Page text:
Kindred Voices

Define Affirming: A Call for Clarification

| Kindred Voices

Camie Nitzel, PhD LP, Licensed Psychologist and Founder of Kindred Psychology, responds to Nebraska’s new regulations regarding gender affirming care for minors. You can read the full letter below, sent on November 1, 2023 to Dr. Tim Tesmer, the Chief Medical Officer of Nebraska DHHS. Dr. Tesmer is responsible for creating and regulating these new procedures. A Public Hearing about these regulations took place at the Lancaster County Event Center on Tuesday, November 28 2023, from 7:00am-7:00pm. 

Dear Dr. Tesmer:

I am writing to seek clarification about specific language included in the revised Emergency Regulations specific to LB574. I write to you as a practicing Licensed Psychologist, Clinical Supervisor, and Founder of Kindred Psychology. We specialize in serving members of the LGBTQ+ community, including a substantial number of gender diverse, nonbinary, and transgender youth and their families. As a psychology practitioner, supervisor, and scholar, it is imperative that I understand both the letter and spirit of your statement.

The initial Emergency Regulations (10/1/2023) were intended to guide implementation of LB574, which empowered you as Chief Medical Officer of the Division of Public Health for Nebraska Department of Health and Human Services, to “specify the number of gender-identity-focused therapeutic hours required” for transgender and gender diverse youth to be eligible for medical intervention.

In addition to specifying the required number of hours (40), the Emergency Regulations (10/1/2023) further required that “the therapeutic hours must be clinically neutral and not in a gender affirming or conversion context”. This statement seemed to conceptually position Gender Affirmative Therapy and Conversion Therapy at opposite and extreme ends of an imagined spectrum, prohibiting both. Practicing in a “neutral” capacity was presented as the desired approach somewhere in the middle.

Two weeks later, the Emergency Regulations (10/16/2023) were expanded, now including a reference to the clinical framework for the 40 mandated therapeutic hours. The revised regulations direct therapists to be “clinically objective and non-biased” and “not merely affirm the patient’s beliefs.”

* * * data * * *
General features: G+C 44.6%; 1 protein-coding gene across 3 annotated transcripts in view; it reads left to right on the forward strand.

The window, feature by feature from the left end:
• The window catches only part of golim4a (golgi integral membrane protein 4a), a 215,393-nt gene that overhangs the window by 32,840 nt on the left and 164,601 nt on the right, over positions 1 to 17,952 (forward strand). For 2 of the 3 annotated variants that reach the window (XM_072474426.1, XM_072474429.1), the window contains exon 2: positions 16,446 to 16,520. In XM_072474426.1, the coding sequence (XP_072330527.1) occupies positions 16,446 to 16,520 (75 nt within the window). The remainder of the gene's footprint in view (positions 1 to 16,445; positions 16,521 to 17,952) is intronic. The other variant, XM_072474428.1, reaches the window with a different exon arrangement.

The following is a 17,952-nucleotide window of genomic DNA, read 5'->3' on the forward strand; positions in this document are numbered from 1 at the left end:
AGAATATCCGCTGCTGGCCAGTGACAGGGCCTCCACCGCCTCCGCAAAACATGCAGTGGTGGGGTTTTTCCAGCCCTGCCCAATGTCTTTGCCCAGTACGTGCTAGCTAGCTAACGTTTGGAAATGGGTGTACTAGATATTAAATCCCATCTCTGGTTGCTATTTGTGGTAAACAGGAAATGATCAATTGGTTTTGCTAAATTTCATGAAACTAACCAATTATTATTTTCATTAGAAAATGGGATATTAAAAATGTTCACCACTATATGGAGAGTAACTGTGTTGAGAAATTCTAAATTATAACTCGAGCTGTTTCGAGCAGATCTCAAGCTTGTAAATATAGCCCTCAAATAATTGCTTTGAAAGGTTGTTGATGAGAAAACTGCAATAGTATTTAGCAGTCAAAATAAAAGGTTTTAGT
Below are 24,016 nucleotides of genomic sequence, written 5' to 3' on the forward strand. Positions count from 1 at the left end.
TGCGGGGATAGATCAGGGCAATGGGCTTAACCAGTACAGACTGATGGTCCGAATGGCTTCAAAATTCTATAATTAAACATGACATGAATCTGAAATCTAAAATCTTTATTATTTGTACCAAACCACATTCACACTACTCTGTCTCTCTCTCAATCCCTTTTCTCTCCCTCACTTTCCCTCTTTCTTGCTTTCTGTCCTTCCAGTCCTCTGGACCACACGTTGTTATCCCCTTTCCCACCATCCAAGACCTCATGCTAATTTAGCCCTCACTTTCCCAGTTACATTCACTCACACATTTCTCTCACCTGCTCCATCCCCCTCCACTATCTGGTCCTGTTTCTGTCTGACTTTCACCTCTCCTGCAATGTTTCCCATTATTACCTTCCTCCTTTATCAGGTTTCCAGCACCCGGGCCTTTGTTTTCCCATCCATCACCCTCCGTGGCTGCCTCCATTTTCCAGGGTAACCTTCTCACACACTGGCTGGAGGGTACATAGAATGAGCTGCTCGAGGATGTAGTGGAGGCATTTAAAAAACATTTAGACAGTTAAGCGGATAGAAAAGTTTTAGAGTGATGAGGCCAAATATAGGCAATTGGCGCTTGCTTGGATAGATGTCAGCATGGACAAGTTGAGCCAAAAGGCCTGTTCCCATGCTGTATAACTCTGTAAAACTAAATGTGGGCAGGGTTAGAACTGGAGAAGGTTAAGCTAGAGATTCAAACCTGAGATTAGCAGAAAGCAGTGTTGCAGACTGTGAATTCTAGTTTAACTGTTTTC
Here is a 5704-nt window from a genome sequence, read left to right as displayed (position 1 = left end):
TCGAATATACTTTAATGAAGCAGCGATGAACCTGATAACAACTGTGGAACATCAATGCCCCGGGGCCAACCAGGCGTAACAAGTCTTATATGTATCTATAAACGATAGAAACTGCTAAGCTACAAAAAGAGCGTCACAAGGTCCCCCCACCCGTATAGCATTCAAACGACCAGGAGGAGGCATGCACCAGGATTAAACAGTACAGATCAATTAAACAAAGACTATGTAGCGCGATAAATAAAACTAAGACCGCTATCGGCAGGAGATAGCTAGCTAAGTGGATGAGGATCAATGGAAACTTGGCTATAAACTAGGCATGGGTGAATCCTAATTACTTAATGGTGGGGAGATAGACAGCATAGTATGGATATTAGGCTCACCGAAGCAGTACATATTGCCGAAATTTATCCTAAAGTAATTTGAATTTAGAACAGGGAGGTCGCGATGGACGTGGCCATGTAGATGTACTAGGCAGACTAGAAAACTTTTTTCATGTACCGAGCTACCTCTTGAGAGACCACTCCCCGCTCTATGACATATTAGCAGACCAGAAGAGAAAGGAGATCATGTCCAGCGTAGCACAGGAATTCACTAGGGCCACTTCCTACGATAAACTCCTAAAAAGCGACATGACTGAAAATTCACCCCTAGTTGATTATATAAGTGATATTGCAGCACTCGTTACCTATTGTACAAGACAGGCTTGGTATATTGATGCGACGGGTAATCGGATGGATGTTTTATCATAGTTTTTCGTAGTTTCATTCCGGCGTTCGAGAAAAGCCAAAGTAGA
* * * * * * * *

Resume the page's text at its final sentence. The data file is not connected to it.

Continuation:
I require clarification on the aforementioned language. It is unclear to me whether the expanded regulations are prohibiting the use of the empirically-supported Gender Affirmative Model of therapy, or whether the regulations are using “affirming” as an adjective, thereby prohibiting therapists from speaking and behaving in a generally culturally-competent, affirming manner.

To guide the clarification process, I wish to provide some background as a Licensed Psychologist with extensive training and experience in Gender Affirmative Therapy. It is my hope that outlining the principles and practices that comprise Gender Affirmative Therapy will dispel any lingering myths and underscore the necessity of immediately amending the Emergency Regulations.

Gender Affirmative Therapy

The American Psychological Association (APA) recommends the empirically supported Gender Affirmative Model (Keo-Meier & Ehrensaft, 2018; described below) as the best practice for assessment and treatment of gender diverse youth and their families. As such, this is the model I have used, and have trained other clinicians to use. The Nebraska Psychological Association (NPA) has also trained Nebraska psychologists in this model of care by selecting “Transgender Psychological Evaluations and Gender-Affirming Care” as the theme for the Spring 2023 Conference.